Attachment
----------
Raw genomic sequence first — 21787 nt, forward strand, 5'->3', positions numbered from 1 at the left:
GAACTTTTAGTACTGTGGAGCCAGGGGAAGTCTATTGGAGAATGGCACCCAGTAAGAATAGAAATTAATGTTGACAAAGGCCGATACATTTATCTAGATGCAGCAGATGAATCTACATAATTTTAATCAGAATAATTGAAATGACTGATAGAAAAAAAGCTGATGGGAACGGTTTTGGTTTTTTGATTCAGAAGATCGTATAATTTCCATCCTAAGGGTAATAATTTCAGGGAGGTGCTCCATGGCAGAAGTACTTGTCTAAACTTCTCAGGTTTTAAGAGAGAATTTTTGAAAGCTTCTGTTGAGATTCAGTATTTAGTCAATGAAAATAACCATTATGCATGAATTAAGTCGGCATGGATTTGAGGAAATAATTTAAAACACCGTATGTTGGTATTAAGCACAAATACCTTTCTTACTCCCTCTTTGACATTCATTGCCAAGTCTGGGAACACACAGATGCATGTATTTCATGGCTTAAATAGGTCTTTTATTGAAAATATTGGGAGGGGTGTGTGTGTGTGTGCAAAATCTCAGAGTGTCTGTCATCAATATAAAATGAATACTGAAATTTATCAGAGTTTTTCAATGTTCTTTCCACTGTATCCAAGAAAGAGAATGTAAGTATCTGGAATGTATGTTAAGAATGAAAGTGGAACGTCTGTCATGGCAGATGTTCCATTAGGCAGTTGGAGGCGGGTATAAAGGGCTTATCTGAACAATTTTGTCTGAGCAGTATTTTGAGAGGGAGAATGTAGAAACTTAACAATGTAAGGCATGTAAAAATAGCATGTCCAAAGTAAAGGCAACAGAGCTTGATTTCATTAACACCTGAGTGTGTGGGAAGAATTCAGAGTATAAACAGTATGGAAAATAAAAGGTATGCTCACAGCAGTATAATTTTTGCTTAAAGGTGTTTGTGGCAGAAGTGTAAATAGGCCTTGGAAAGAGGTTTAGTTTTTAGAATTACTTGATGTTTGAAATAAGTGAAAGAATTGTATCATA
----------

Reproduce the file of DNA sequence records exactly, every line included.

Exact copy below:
Raw genomic sequence first — 21787 nt, forward strand, 5'->3', positions numbered from 1 at the left:
GAACTTTTAGTACTGTGGAGCCAGGGGAAGTCTATTGGAGAATGGCACCCAGTAAGAATAGAAATTAATGTTGACAAAGGCCGATACATTTATCTAGATGCAGCAGATGAATCTACATAATTTTAATCAGAATAATTGAAATGACTGATAGAAAAAAAGCTGATGGGAACGGTTTTGGTTTTTTGATTCAGAAGATCGTATAATTTCCATCCTAAGGGTAATAATTTCAGGGAGGTGCTCCATGGCAGAAGTACTTGTCTAAACTTCTCAGGTTTTAAGAGAGAATTTTTGAAAGCTTCTGTTGAGATTCAGTATTTAGTCAATGAAAATAACCATTATGCATGAATTAAGTCGGCATGGATTTGAGGAAATAATTTAAAACACCGTATGTTGGTATTAAGCACAAATACCTTTCTTACTCCCTCTTTGACATTCATTGCCAAGTCTGGGAACACACAGATGCATGTATTTCATGGCTTAAATAGGTCTTTTATTGAAAATATTGGGAGGGGTGTGTGTGTGTGTGCAAAATCTCAGAGTGTCTGTCATCAATATAAAATGAATACTGAAATTTATCAGAGTTTTTCAATGTTCTTTCCACTGTATCCAAGAAAGAGAATGTAAGTATCTGGAATGTATGTTAAGAATGAAAGTGGAACGTCTGTCATGGCAGATGTTCCATTAGGCAGTTGGAGGCGGGTATAAAGGGCTTATCTGAACAATTTTGTCTGAGCAGTATTTTGAGAGGGAGAATGTAGAAACTTAACAATGTAAGGCATGTAAAAATAGCATGTCCAAAGTAAAGGCAACAGAGCTTGATTTCATTAACACCTGAGTGTGTGGGAAGAATTCAGAGTATAAACAGTATGGAAAATAAAAGGTATGCTCACAGCAGTATAATTTTTGCTTAAAGGTGTTTGTGGCAGAAGTGTAAATAGGCCTTGGAAAGAGGTTTAGTTTTTAGAATTACTTGATGTTTGAAATAAGTGAAAGAATTGTATCATA